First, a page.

City warned against sex offender ban

Published February 15, 2007


Don't do it. That's what the city attorney will tell the Tampa City Council today after studying the legality of banning sex offenders from moving into Tampa.

City Attorney David Smith says such a law would likely be challenged as unconstitutional and would be difficult to defend.

Rather than the citywide sex offender ban council members proposed in January, Smith said he will suggest the council consider "exclusionary zones" that define places where offenders can't be, instead of where they can't live.

That approach is in line with a new bill in the state Legislature filed by state Rep. Rick Glorioso, R-Plant City.

Most council members contacted Wednesday said they would heed Smith's advice on the citywide ban.

Mobile home owners' advocate dies at 66

Donald "Don" Hazelton Jr., a tireless advocate for mobile home residents statewide, died Sunday at home. He was 66.

As president of the Largo-based Federation of Manufactured Home Owners of Florida, a position he left two years ago, Mr. Hazelton often was a leading voice on issues such as the widespread redevelopment of mobile home parks.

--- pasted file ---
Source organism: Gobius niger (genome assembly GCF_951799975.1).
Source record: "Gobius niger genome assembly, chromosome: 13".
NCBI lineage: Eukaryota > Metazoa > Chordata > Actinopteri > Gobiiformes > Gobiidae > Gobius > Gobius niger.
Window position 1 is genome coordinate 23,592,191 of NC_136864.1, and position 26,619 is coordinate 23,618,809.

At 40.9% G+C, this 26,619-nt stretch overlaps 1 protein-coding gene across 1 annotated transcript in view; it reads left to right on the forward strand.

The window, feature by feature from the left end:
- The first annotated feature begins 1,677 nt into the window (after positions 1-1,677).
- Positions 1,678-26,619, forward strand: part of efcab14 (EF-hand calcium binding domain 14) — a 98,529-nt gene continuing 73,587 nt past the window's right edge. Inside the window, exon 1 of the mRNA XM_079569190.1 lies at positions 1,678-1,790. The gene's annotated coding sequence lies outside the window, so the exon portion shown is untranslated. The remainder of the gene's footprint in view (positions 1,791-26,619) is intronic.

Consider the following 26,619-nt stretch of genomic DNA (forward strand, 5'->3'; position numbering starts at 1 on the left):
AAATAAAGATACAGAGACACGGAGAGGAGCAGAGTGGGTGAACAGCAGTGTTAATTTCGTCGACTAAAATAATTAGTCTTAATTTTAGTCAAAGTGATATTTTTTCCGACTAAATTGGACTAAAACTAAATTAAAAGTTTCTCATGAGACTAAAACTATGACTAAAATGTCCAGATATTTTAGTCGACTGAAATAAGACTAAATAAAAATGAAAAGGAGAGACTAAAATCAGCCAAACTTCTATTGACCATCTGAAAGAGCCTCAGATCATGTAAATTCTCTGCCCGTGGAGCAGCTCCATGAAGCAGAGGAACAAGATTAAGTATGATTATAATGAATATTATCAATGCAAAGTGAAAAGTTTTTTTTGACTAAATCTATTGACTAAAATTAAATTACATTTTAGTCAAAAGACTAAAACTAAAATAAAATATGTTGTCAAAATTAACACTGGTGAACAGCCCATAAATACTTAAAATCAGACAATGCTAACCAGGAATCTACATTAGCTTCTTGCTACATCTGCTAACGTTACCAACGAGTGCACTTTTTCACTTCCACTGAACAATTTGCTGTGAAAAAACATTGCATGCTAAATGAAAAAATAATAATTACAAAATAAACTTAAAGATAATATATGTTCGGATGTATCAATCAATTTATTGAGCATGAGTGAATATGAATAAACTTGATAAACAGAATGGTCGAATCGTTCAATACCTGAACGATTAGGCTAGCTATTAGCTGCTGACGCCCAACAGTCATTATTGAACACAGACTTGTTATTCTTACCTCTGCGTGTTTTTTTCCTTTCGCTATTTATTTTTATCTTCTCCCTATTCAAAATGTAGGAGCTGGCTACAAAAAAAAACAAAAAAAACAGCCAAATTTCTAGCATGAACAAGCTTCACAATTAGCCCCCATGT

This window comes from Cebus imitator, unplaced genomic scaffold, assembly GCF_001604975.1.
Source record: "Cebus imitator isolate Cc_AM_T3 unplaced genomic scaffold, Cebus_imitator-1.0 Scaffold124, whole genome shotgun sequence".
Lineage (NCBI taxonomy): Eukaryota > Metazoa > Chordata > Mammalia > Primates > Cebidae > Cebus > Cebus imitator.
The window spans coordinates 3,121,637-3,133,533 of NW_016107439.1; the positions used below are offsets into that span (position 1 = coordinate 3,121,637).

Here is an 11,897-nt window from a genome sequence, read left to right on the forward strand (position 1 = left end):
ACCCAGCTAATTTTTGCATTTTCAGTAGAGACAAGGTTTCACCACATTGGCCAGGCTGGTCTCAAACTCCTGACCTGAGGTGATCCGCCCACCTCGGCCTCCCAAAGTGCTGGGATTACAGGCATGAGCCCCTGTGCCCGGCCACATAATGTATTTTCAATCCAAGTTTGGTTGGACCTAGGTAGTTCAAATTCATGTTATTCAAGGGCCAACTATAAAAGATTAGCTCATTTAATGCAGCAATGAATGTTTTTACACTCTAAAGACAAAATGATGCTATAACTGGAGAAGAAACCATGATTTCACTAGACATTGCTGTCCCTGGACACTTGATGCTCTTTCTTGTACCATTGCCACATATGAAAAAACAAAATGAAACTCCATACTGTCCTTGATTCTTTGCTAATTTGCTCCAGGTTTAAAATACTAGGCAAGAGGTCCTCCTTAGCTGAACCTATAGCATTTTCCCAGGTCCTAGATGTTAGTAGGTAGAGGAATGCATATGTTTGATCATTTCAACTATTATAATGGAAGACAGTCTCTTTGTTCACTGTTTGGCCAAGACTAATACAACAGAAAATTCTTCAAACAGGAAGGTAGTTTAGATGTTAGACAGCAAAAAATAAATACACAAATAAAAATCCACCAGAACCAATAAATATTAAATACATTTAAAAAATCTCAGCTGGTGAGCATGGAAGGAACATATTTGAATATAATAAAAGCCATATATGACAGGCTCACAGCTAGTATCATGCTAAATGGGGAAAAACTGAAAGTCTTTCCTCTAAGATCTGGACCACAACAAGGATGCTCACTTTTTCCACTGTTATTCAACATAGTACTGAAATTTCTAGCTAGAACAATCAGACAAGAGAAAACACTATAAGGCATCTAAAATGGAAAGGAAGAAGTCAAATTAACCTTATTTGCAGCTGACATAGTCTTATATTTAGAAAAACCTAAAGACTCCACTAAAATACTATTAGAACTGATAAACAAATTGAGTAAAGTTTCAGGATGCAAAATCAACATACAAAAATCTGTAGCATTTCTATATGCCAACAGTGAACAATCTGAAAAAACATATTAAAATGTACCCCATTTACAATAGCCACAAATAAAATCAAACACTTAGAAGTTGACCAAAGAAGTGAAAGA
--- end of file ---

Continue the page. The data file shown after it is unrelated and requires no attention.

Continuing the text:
Mr. Hazelton also worked to educate mobile home owners about hurricane safety through annual mobile home expositions and was concerned about the rising cost of insurance.


Habitat for Humanity loses home by airport

A zoning issue has cast a shadow over Habitat for Humanity of Hernando County because the agency is being forced out of its own home near the airport.

Habitat officials say the move being mandated by the county could end up costing more than $100,000, money that could otherwise build two homes.

Terminix International also is being forced out. County zoning officials say Habitat's thrift store and Terminix's operations center are commercial operations and do not comply with the building's industrial zoning.